Respiratory Failure

Definition and Classification Respiratory Failure

• Defined as failure of gas exchange due to inadequate function of one or more of the essential components of the respiratory system.
• Classified as hypoxemic (PaO < 60 mmHg), hypercarbic (PaCO < 45 2 2 mmHg), or combined.
• Also classified in terms of acuity—acute respiratory failure reflects a sudden catastrophic deterioration, chronic respiratory failure reflects long-standing respiratory insufficiency, and acute or chronic respiratory failure is an acute deterioration in a patient with chronic respiratory failure, usually due to chronic obstructive lung disease.


Respiratory failure occurs when one or more components of the respiratory system fails.
• Disorders due to failure of the central control system can be thought of as controller dysfunction, or central apnea.
• Failure of the respiratory pump—the diaphragm and intercostal muscles that move the chest wall—is termed pump dysfunction.
• Respiratory insufficiency attributable to narrowing, collapse, spasm, or plugging of the large or small airways can be termed airway system dysfunction.
• Respiratory failure due to collapse or flooding of or injury to the alveolar network can be considered alveolar network dysfunction.
• Disease resulting from obstruction, inflammation, or hypertrophy of the pulmonary capillary vessels can be termed pulmonary vascular dysfunction.
Many processes will involve more than one of these components of the respiratory system, but assessment of each compartment can provide a basis for differential diagnosis.

Clinical Evaluation

Initial inspection should assess upper airway patency and signs of distress such as nasal flaring, intercostal retractions, diaphoresis, level of consciousness.Use of sternocleidomastoid muscles and pulsus paradoxus in a patient who is wheezing suggest severe asthma.Asymmetric breath sounds may indicate pneumothorax, atelectasis, or pneumonia.Oximetry permits rapid assessment of oxy CO2 level and acid-base status.Because of the potential for rapid, possibly fatal, deterioration, therapy may need to be initiated without a definite diagnosis.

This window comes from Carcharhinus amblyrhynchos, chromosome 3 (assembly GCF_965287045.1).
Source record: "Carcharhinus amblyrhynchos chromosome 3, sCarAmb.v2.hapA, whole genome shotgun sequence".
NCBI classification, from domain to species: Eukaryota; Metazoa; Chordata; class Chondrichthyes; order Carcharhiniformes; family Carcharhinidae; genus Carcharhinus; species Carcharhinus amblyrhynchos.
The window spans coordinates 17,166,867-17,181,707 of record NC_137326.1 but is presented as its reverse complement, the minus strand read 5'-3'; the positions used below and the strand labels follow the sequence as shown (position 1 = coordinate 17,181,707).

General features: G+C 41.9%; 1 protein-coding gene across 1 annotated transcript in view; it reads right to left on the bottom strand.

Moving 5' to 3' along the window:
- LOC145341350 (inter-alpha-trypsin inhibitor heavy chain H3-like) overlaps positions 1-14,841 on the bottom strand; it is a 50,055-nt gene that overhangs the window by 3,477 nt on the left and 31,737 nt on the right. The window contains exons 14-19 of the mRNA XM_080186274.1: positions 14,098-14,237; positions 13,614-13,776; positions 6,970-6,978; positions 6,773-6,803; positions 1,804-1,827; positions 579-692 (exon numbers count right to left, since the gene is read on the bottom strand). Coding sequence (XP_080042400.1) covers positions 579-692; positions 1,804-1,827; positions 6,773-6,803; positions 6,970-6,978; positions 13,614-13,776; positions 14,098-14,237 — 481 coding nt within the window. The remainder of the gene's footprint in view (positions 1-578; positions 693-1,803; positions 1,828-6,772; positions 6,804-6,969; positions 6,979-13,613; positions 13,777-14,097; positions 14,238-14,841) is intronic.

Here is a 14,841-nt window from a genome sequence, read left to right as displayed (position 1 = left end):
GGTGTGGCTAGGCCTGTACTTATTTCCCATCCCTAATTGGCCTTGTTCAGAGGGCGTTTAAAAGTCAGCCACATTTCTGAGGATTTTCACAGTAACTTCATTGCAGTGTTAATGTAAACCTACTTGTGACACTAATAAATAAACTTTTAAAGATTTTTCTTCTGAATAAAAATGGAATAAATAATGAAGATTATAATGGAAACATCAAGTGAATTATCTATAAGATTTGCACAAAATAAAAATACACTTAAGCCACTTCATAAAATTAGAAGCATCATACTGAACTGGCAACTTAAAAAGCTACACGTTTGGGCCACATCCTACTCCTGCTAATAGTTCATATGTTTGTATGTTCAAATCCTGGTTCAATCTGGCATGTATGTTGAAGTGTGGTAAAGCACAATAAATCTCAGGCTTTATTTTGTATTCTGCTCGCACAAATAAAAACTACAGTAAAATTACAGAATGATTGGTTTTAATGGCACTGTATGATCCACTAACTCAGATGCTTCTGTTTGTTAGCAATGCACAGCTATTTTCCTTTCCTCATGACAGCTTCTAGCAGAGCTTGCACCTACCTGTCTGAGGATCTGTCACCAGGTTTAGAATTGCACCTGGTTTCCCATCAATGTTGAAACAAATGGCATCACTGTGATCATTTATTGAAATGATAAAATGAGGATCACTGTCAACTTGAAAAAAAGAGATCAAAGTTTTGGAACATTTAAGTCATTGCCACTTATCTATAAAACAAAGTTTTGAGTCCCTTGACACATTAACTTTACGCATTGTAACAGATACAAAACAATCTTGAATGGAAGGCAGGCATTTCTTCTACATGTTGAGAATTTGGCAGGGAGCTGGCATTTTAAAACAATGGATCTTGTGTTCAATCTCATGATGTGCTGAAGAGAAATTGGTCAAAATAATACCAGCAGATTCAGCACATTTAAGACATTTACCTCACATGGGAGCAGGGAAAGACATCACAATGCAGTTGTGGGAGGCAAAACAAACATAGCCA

• Controller dysfunction is suggested by medication history, the absence of tachypnea (respiratory rate < 12 breaths/min) in a patient with hypercarbia, altered level of consciousness.
• Pump dysfunction is suggested by supine abdominal paradox (diaphragmatic paralysis), peripheral muscle weakness, reduced maximal inspiratory pressure generation.
• Upper airway dysfunction is suggested by stridor, and lower airways dysfunction by wheezing.In ventilated patients obstruction can be deduced by inspection of the flow:time curve as displayed on most current ventilators. Auto PEEP (positive end-expiratory pressure), a sign of delayed emptying of the lungs in ventilated patients, is another sign of obstruction.
• Alveolar compartment dysfunction is evident when there are signs of consolidation on auscultation, with tubular breath sounds and dullness.Since alveolar flooding effectively increases the stiffness of the lung, respiratory compliance, as measured on the ventilator [VT/(end-inspiratory plateau pressure - PEEP)], is reduced to < 30 mL/cmH2O.
• Pulmonary vascular dysfunction is reflected indirectly by signs of right heart failure on exam (qP2,qJVP, right-sided heave). 

• First priority is always to establish adequate oxygenation.If hypercarbia and acidosis coexist, mechanical ventilation should be strongly considered.
• Attention must always be paid to establishing airway patency, even if another cause of respiratory failure is present.This may mean removal of a foreign body, suctioning, or simply a jaw lift.
• With respiratory failure due to alveolar dysfunction, increasing end-expiratory lung volume with extrinsic PEEP may substantially improve arterial oxygenation.


Respiratory Failure
Source: Manual of Medicine
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